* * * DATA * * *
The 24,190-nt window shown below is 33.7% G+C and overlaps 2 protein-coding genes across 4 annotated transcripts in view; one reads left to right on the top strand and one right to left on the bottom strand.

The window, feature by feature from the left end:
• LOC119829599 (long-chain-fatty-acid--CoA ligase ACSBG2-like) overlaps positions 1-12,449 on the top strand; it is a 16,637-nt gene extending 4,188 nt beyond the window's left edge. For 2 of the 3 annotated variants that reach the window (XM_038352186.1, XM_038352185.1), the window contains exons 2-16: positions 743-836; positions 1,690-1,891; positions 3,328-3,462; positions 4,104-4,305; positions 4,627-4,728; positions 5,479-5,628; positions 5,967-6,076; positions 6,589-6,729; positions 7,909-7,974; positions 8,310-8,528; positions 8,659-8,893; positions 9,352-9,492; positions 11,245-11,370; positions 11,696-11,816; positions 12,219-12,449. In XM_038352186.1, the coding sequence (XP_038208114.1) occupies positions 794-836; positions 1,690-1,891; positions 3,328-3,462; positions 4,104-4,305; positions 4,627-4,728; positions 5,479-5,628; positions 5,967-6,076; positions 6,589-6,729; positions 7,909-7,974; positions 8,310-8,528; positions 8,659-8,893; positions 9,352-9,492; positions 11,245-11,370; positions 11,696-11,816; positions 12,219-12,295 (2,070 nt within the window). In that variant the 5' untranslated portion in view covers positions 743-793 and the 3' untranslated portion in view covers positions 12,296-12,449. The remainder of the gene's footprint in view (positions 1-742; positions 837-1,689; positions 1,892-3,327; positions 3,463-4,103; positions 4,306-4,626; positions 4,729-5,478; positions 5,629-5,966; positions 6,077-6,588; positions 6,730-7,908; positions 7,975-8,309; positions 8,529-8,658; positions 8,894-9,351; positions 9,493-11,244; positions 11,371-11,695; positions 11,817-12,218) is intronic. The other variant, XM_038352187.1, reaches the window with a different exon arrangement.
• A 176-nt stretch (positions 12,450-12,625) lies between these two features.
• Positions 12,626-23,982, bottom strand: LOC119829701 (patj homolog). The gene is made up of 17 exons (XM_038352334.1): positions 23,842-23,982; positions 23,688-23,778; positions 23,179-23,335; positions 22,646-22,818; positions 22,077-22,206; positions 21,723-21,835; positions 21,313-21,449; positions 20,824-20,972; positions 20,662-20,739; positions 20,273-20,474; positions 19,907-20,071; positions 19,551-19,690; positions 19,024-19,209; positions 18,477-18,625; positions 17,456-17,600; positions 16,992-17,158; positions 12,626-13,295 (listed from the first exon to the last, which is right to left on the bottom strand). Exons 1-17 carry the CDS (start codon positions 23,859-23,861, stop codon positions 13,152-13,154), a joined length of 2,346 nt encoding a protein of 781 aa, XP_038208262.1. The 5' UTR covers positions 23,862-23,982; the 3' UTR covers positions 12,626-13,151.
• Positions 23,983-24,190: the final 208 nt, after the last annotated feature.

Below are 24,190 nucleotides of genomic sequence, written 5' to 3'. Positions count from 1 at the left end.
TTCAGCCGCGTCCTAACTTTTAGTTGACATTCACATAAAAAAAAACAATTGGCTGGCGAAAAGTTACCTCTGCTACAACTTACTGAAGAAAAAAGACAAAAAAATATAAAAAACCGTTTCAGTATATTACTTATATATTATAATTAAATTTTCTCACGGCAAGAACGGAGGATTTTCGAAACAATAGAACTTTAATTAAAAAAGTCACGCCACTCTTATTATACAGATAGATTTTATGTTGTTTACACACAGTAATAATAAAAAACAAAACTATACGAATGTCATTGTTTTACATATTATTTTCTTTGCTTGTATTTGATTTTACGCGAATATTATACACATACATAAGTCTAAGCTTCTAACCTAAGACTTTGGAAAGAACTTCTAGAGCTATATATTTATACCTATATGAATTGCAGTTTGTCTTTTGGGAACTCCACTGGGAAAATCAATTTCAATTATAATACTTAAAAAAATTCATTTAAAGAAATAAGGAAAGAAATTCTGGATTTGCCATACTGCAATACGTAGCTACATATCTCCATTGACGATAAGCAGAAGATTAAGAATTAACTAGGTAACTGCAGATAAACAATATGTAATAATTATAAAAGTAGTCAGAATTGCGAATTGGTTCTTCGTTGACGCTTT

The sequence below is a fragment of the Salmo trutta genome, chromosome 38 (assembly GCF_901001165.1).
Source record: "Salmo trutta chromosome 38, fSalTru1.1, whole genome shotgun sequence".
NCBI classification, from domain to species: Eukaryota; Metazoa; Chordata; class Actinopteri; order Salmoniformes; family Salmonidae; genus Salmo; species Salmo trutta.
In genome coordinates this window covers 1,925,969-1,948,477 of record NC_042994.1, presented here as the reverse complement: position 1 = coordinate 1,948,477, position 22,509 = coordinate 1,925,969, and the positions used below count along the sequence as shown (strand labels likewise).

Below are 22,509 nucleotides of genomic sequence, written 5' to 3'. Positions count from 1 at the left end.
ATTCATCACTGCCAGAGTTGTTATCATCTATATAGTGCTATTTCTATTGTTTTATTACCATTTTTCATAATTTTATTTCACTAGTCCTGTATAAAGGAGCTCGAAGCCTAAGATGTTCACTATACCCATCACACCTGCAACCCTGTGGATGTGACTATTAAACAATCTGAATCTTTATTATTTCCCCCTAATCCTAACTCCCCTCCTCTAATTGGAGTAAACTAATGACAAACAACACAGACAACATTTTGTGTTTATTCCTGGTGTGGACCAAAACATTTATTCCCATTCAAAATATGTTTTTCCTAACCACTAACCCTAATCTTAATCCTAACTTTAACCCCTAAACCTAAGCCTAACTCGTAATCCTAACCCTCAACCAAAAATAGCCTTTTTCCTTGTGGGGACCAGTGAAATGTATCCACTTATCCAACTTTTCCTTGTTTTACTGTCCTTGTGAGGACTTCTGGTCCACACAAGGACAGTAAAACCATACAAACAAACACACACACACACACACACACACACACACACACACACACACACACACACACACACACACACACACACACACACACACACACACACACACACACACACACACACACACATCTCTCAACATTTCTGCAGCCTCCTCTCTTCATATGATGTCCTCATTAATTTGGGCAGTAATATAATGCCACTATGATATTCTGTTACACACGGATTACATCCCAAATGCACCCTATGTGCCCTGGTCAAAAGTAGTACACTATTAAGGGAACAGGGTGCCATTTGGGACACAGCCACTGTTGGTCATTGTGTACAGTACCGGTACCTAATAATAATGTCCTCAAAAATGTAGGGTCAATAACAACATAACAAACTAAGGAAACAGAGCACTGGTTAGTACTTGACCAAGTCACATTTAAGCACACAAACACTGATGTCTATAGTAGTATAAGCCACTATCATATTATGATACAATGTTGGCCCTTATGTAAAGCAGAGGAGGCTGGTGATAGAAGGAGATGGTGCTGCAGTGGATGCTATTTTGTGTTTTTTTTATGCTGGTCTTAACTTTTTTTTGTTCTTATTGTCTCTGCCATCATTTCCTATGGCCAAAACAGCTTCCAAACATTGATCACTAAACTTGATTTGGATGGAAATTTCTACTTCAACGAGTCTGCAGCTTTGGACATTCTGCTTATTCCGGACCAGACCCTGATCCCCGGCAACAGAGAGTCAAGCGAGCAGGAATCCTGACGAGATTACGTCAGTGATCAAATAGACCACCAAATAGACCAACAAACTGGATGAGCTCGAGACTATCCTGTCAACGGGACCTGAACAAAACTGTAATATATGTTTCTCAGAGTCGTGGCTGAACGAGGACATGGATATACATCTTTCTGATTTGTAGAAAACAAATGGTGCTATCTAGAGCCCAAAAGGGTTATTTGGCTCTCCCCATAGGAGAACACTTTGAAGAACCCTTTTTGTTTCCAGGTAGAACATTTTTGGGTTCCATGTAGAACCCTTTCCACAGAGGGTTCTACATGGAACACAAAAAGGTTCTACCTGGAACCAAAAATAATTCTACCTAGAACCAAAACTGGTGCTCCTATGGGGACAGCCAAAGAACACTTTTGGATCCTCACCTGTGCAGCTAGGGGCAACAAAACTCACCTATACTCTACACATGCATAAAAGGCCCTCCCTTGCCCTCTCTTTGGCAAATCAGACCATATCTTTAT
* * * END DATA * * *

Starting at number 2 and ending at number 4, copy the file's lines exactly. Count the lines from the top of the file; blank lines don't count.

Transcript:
The window, feature by feature from the left end:
• LOC119829599 (long-chain-fatty-acid--CoA ligase ACSBG2-like) overlaps positions 1-12,449 on the top strand; it is a 16,637-nt gene extending 4,188 nt beyond the window's left edge. For 2 of the 3 annotated variants that reach the window (XM_038352186.1, XM_038352185.1), the window contains exons 2-16: positions 743-836; positions 1,690-1,891; positions 3,328-3,462; positions 4,104-4,305; positions 4,627-4,728; positions 5,479-5,628; positions 5,967-6,076; positions 6,589-6,729; positions 7,909-7,974; positions 8,310-8,528; positions 8,659-8,893; positions 9,352-9,492; positions 11,245-11,370; positions 11,696-11,816; positions 12,219-12,449. In XM_038352186.1, the coding sequence (XP_038208114.1) occupies positions 794-836; positions 1,690-1,891; positions 3,328-3,462; positions 4,104-4,305; positions 4,627-4,728; positions 5,479-5,628; positions 5,967-6,076; positions 6,589-6,729; positions 7,909-7,974; positions 8,310-8,528; positions 8,659-8,893; positions 9,352-9,492; positions 11,245-11,370; positions 11,696-11,816; positions 12,219-12,295 (2,070 nt within the window). In that variant the 5' untranslated portion in view covers positions 743-793 and the 3' untranslated portion in view covers positions 12,296-12,449. The remainder of the gene's footprint in view (positions 1-742; positions 837-1,689; positions 1,892-3,327; positions 3,463-4,103; positions 4,306-4,626; positions 4,729-5,478; positions 5,629-5,966; positions 6,077-6,588; positions 6,730-7,908; positions 7,975-8,309; positions 8,529-8,658; positions 8,894-9,351; positions 9,493-11,244; positions 11,371-11,695; positions 11,817-12,218) is intronic. The other variant, XM_038352187.1, reaches the window with a different exon arrangement.
• A 176-nt stretch (positions 12,450-12,625) lies between these two features.